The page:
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“What counts as human in this post human world? How do we rethink the unity of the human subject, without reference to humanistic beliefs, without dualistic oppositions, linking instead body and mind in a new flux of self? What is the view of the self that is operational in the world of the “informatics of domination”? 

What if we could choose what we looked like? Is this what living in a post human world would be like? What if changing our appearance was as simple as creating an avatar or a character for an online game? With the current use of photo shop to edit images of people, it is that simple. We can change the whole appearance of someone to create something completely unrealistic and are exposed to hundreds of these images on a daily basis.

Magazines, catalogues and advertisements are all forms of media in which photo shopped images of men and women with flawless skin, slim bodies with no imperfections and glossy, perfectly styled hair are continuously used, in order to sell products and convince us as a mass audience that what we are viewing is real. However these images are not real, we know they’re not real, but the continuous exposure to the images alters our sense of beauty and the ideals of perfection,

Retouching is becoming more extreme. They are no longer making perfect skin; they are making impossible human beings. They are moving us, slowly and surely, in the direction of an over-idealised notion of beauty. If you are exposed to these images all the time your notion of a baseline is gone. They move the line of reality. What is real becomes the published reality. (Farid 2011)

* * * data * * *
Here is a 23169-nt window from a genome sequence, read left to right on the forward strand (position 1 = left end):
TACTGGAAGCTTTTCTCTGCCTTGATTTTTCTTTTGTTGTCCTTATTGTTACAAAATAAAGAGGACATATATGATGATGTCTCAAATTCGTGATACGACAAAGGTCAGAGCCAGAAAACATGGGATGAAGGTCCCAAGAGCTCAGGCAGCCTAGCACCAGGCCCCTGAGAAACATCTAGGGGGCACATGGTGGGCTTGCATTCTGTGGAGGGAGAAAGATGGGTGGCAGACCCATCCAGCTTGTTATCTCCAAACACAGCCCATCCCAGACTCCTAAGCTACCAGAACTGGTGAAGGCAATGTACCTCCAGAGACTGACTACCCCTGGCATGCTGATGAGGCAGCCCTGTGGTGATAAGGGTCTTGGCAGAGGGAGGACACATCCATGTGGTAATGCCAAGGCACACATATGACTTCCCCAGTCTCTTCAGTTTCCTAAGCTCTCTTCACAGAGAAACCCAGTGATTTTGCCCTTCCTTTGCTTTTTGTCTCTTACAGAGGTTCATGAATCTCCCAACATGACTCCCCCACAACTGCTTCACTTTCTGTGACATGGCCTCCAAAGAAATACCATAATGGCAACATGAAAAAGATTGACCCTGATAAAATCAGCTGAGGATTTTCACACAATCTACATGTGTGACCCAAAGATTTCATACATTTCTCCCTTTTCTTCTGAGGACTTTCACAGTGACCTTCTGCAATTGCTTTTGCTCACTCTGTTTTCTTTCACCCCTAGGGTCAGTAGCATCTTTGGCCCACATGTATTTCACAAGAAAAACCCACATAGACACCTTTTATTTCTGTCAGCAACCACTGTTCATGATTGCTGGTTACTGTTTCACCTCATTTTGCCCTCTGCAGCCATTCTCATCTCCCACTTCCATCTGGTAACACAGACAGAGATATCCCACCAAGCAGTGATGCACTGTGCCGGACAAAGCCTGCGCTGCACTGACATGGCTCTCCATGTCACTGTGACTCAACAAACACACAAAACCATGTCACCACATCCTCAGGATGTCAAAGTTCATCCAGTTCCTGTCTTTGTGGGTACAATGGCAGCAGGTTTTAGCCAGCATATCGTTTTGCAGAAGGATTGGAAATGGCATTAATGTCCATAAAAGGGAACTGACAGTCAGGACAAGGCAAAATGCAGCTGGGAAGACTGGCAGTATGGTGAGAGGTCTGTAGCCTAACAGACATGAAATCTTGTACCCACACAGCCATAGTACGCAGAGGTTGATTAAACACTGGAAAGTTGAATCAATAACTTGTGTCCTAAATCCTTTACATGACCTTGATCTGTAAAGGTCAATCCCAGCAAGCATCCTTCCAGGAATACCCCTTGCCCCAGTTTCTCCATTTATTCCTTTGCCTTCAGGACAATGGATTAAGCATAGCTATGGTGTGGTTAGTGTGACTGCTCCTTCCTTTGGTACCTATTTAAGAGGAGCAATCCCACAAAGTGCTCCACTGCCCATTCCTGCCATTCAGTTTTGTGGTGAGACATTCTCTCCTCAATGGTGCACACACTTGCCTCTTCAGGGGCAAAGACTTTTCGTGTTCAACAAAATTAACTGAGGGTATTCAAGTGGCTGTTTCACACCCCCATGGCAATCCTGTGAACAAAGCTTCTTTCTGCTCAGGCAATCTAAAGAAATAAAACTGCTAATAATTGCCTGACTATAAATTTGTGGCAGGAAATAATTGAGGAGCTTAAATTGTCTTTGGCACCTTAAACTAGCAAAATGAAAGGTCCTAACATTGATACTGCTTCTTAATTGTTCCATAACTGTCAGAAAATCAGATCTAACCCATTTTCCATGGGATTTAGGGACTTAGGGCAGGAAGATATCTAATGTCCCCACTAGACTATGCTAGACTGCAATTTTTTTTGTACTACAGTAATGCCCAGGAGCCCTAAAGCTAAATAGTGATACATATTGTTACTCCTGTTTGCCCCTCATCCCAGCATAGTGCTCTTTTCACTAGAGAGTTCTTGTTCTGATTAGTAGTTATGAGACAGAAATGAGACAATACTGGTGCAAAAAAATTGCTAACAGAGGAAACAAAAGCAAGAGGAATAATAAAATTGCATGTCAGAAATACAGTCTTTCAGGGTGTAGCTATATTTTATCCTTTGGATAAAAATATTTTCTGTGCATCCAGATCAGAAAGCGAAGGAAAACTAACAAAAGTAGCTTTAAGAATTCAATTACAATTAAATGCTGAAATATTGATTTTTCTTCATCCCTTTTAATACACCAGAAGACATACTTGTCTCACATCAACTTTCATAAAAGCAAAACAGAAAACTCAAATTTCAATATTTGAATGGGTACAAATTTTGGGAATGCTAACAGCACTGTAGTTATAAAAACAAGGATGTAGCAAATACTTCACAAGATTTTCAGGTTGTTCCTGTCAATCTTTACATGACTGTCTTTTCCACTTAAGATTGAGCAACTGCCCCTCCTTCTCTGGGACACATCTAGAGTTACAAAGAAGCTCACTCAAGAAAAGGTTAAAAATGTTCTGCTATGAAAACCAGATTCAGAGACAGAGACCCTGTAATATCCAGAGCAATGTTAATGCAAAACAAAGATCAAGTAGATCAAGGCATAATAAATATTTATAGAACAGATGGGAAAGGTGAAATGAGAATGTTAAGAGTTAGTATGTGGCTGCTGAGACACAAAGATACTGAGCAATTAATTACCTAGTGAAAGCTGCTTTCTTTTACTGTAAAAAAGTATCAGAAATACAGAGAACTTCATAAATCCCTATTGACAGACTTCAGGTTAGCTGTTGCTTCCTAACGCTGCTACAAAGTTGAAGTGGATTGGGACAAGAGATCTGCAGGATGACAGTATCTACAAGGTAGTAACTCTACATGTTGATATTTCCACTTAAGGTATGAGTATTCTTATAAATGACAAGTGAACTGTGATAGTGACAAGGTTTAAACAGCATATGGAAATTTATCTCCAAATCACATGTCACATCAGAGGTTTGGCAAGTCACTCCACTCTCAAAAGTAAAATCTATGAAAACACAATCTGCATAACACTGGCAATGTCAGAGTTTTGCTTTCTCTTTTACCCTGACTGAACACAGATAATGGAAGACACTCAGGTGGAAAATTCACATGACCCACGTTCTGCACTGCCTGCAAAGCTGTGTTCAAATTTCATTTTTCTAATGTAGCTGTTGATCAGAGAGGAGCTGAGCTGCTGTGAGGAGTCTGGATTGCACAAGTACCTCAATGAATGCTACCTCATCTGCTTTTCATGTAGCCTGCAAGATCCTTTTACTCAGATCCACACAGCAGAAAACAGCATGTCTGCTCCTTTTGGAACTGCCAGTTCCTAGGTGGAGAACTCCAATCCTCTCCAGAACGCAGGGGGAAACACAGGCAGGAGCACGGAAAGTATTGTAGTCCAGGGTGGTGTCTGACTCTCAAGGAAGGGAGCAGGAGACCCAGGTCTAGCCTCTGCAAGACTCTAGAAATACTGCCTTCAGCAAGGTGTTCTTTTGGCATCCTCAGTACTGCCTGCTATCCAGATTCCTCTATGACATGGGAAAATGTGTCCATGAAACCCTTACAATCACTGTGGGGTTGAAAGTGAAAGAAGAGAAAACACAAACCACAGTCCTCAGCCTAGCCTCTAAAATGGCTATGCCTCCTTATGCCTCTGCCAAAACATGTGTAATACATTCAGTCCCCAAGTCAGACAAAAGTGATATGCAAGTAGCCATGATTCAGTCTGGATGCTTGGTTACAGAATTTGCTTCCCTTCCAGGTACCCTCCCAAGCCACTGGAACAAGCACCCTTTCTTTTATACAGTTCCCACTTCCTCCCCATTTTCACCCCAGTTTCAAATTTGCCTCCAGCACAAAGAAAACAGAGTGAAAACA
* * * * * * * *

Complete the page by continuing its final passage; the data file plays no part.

We are constantly drilled with what is “right” and what is “wrong” when it comes to our own appearances and sold the idea we can change our flaws using products and surgery, but what if we were able to completely choose how we looked? With avatars and online gaming this is a virtual reality and it is why I have chosen to photo shop the image of myself the way I have. Although it doesn’t fit with the “ideal” of what a “perfect” woman would look like in a magazine or advertisement, it demonstrates the creativity and freedom we can use to represent ourselves in a virtual world and use technology to alter our appearances to something completely unrealistic and to the extreme.

People viewing the photo shopped image of myself would instantly recognize it is not real, and that is my ultimate intention, to make evident how a photo shopped image of one’s self does not just merely have to be about removing unwanted blemishes and imperfections and creating a flawless “ideal of beauty”. Like creating an avatar, I have chosen my skin, eye, hair and lip colour and used technology as an escape of reality to my actual appearance. I believe it is only a matter of time until this is actually possible, “Living in a post human world is not going to be that much different than living in the human world except we’ll have perfect bodies, except we’ll be ageless. We will become the gods that we once feared” (Kaku 2011)

 

Farid H 2011, “Exposed: Software reveals how much photos have been retouched”, The Guardian http://www.guardian.co.uk/science/blog/2011/nov/29/exposed-software-reveals-photos-retouched

Kaku M,2011, “Living in a Post Human World”, Big Think  http://bigthink.com/ideas/38580

Toffoletti, K 2007, “Cyborgs and Barbie dolls: feminism, popular culture and the posthuman body”

 

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